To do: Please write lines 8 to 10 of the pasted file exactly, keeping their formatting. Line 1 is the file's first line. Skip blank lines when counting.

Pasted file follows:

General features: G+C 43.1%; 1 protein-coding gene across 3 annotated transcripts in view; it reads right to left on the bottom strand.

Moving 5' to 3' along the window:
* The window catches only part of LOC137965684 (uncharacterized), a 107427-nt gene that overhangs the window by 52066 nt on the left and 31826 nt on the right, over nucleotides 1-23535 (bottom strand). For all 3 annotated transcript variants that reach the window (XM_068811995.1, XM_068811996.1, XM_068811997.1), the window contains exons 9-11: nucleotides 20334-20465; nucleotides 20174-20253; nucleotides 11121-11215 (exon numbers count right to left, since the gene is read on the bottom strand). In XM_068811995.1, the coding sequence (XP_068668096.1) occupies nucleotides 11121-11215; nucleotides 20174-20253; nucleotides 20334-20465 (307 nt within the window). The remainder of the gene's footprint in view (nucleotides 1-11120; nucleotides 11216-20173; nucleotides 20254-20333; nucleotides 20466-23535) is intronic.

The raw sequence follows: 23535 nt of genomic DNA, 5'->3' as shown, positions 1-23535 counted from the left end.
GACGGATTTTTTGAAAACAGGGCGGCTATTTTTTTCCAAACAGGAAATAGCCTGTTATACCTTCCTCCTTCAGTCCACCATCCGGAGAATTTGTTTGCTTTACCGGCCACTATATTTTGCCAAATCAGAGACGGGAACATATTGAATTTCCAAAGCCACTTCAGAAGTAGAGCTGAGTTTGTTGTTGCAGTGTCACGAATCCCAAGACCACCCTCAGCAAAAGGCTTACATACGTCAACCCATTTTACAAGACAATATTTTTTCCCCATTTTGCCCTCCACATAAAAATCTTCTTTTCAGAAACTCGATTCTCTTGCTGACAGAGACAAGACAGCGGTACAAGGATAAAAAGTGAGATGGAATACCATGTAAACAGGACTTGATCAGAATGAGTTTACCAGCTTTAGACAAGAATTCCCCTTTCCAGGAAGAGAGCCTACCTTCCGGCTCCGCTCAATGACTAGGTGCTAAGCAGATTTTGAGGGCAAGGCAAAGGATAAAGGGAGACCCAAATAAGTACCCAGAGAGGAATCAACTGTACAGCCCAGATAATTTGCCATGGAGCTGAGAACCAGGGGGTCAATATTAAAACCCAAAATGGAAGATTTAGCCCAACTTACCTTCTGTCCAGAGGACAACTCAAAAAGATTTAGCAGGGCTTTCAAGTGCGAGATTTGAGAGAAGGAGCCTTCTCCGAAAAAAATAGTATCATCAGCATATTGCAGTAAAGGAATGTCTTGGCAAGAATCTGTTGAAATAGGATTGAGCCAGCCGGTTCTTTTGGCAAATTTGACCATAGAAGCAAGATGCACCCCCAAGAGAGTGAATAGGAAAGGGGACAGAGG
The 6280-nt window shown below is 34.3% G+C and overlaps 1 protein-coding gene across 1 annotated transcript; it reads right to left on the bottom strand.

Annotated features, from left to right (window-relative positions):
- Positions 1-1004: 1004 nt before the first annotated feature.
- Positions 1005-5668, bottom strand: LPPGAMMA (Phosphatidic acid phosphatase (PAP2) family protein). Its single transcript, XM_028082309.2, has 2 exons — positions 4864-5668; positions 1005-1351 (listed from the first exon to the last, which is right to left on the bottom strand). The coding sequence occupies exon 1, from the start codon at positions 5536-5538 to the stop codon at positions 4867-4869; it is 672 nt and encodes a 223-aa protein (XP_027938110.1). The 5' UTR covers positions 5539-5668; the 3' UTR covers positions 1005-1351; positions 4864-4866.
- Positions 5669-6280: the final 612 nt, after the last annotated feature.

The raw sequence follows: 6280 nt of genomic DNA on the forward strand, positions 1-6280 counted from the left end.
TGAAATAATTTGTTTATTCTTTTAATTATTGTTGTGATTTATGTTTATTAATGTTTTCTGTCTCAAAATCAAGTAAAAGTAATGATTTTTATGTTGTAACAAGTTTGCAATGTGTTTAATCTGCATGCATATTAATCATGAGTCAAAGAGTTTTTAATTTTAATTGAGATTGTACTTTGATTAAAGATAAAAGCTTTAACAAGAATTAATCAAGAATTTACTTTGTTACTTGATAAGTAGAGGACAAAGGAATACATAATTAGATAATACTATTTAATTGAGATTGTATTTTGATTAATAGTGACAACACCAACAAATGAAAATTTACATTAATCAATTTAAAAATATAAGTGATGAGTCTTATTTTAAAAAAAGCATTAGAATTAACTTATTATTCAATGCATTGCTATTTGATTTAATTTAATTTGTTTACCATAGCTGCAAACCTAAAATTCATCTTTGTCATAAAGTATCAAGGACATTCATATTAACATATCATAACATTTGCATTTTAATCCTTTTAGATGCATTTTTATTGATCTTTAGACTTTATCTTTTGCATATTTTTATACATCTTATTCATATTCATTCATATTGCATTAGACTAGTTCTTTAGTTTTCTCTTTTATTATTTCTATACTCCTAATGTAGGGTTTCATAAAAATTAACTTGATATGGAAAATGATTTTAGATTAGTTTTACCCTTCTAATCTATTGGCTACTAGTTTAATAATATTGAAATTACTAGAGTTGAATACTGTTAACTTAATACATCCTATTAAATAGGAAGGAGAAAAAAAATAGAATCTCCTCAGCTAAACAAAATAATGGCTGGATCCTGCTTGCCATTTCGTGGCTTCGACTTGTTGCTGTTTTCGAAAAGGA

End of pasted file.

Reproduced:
- Positions 1-1004: 1004 nt before the first annotated feature.
- Positions 1005-5668, bottom strand: LPPGAMMA (Phosphatidic acid phosphatase (PAP2) family protein). Its single transcript, XM_028082309.2, has 2 exons — positions 4864-5668; positions 1005-1351 (listed from the first exon to the last, which is right to left on the bottom strand). The coding sequence occupies exon 1, from the start codon at positions 5536-5538 to the stop codon at positions 4867-4869; it is 672 nt and encodes a 223-aa protein (XP_027938110.1). The 5' UTR covers positions 5539-5668; the 3' UTR covers positions 1005-1351; positions 4864-4866.
- Positions 5669-6280: the final 612 nt, after the last annotated feature.